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Murdered by His Wife provides a vivid reconstruction of this dramatic but little-known episode. Beautiful, intelligent, high-spirited, and witty, Bathsheba was the mother of three young children and in her own words felt "an utter aversion" for her husband, who was known to be an abusive drunk.
A year before the murder, she took in and nursed a sixteen-year-old Continental soldier who was returning from a year's enlistment under George Washington. The two became lovers and conceived a child. Divorces were all but impossible for women at that time and adulteresses were stripped to the waist and publicly whipped. Bathsheba's pregnancy occasioned a series of desperate plots to murder her husband, finally brought to fruition with the aid of two British deserters from General Burgoyne's defeated army.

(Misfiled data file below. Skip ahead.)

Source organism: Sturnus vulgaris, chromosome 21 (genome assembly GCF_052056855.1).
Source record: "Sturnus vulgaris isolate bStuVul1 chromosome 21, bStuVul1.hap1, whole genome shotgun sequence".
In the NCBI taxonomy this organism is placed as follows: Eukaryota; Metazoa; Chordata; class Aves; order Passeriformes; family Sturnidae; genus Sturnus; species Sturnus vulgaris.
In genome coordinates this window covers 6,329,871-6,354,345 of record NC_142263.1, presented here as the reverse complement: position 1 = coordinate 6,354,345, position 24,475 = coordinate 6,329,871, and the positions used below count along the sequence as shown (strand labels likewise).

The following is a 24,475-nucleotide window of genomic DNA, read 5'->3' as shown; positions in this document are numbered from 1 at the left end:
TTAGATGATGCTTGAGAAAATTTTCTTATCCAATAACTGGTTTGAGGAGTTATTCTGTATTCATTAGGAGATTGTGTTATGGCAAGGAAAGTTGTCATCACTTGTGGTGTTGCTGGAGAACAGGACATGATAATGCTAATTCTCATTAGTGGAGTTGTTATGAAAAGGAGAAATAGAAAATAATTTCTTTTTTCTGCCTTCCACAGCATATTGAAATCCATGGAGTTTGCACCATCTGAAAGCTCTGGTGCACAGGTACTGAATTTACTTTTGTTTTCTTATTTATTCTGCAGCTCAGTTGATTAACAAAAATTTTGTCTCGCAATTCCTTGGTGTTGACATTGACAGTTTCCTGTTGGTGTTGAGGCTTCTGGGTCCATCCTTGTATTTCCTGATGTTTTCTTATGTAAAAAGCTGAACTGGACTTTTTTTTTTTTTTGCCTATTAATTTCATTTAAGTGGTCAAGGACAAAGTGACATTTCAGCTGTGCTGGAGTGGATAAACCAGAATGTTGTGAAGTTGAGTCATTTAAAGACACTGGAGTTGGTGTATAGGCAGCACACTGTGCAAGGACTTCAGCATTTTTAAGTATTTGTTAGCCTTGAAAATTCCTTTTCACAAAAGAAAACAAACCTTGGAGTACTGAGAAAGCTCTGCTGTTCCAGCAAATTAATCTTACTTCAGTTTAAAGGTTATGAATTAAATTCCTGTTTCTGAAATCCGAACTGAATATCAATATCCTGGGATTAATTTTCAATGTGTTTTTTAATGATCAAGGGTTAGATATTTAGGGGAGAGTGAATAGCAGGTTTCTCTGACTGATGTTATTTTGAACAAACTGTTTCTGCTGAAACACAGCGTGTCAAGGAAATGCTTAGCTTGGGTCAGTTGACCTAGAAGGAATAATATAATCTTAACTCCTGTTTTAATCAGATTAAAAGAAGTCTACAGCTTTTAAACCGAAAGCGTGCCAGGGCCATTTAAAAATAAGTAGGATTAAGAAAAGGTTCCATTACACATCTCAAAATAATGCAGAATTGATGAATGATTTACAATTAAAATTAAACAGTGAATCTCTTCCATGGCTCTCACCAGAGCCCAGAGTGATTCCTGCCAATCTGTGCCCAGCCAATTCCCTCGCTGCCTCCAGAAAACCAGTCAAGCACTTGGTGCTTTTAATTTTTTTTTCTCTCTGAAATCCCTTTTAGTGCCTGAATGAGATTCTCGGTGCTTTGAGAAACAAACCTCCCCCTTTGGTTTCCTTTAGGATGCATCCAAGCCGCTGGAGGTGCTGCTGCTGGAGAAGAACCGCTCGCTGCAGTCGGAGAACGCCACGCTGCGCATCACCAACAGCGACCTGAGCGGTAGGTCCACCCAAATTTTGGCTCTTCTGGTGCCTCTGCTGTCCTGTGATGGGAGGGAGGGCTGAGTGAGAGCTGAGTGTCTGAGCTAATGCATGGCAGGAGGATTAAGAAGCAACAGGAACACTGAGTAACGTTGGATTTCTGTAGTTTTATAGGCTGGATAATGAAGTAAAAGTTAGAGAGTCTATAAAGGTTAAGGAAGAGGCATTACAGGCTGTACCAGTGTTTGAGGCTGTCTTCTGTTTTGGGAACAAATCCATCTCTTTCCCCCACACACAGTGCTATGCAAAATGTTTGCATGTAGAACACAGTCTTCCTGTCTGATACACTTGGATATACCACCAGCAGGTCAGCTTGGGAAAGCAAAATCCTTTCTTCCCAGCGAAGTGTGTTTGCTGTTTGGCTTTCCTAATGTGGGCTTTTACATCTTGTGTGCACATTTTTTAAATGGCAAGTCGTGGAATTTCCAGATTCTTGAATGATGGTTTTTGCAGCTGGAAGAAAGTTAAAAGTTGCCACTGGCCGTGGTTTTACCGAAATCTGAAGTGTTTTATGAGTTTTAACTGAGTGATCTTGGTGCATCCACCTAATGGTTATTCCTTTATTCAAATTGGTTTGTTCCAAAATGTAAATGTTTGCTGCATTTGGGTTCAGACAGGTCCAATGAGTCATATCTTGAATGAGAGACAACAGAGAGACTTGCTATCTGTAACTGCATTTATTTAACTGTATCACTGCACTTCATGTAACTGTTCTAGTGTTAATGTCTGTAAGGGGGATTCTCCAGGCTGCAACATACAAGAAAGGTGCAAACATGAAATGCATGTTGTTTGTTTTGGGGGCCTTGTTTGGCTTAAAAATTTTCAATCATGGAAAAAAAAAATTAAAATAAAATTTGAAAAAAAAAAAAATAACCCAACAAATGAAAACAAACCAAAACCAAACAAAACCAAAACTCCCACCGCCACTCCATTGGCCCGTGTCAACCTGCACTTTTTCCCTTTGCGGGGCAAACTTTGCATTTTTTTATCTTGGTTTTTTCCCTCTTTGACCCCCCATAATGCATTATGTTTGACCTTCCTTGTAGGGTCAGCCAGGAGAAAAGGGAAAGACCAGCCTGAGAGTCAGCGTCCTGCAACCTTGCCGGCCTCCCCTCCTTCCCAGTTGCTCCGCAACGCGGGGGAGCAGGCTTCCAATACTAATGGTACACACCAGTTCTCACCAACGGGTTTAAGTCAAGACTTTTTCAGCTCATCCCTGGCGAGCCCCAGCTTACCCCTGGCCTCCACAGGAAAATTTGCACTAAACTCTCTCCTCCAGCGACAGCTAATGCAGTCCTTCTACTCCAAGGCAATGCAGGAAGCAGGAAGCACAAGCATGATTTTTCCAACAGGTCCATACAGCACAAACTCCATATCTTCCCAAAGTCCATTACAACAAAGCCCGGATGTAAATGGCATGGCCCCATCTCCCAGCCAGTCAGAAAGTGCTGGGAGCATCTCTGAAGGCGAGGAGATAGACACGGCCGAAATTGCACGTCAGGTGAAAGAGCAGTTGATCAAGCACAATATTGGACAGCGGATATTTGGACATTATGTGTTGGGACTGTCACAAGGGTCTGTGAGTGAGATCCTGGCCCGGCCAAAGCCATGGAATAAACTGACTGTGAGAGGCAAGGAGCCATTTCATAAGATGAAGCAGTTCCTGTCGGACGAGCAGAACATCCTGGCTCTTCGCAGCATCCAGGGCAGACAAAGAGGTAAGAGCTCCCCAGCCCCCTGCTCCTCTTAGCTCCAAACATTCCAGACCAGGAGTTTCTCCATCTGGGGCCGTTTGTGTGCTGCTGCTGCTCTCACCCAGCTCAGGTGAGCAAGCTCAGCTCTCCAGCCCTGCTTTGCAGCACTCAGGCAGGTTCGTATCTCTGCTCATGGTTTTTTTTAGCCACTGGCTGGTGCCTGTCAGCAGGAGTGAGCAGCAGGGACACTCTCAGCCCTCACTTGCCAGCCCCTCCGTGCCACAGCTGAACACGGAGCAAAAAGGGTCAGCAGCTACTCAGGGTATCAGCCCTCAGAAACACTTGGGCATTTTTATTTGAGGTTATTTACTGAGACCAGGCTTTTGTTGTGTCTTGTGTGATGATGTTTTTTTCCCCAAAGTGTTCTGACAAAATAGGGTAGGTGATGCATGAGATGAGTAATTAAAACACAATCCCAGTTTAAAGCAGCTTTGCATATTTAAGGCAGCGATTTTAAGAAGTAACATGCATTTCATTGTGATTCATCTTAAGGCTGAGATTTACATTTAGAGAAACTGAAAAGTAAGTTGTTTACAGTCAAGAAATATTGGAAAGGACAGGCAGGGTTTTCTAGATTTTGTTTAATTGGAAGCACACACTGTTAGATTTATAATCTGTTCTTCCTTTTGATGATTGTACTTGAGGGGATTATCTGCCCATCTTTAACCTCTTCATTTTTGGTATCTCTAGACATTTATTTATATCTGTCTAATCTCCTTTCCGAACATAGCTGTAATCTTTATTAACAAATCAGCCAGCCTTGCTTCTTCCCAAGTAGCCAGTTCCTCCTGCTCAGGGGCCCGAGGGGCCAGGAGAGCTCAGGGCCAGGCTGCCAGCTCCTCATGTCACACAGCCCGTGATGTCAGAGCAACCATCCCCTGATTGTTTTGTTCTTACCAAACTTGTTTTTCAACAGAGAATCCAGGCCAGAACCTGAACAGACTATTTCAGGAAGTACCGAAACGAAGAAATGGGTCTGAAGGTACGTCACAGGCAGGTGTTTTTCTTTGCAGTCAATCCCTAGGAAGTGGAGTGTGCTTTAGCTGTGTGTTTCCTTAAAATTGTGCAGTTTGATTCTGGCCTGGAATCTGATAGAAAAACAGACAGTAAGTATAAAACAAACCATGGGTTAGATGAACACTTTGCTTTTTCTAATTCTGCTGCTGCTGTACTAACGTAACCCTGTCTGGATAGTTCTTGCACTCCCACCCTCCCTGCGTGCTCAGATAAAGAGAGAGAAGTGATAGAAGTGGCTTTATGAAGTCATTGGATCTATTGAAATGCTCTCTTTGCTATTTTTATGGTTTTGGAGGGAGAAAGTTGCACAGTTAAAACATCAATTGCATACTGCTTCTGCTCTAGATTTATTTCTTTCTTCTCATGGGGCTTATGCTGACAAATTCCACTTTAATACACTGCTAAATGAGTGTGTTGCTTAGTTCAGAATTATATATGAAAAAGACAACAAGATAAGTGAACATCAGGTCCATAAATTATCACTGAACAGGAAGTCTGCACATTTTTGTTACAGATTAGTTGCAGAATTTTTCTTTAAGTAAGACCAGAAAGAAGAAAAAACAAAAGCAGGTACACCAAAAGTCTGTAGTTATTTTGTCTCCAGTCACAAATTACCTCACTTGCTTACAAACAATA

The plots, the crime, the trial, and the aftermath are presented against a backdrop of revolutionary turmoil in Massachusetts. As the daughter of the state's most prominent and despised Loyalist, Bathsheba bore the brunt of the political, cultural, and gender prejudices of her day. When she sought a stay of execution to deliver her baby, the Massachusetts Council rejected her petition and she was promptly hanged before acrowd of 5,000 spectators.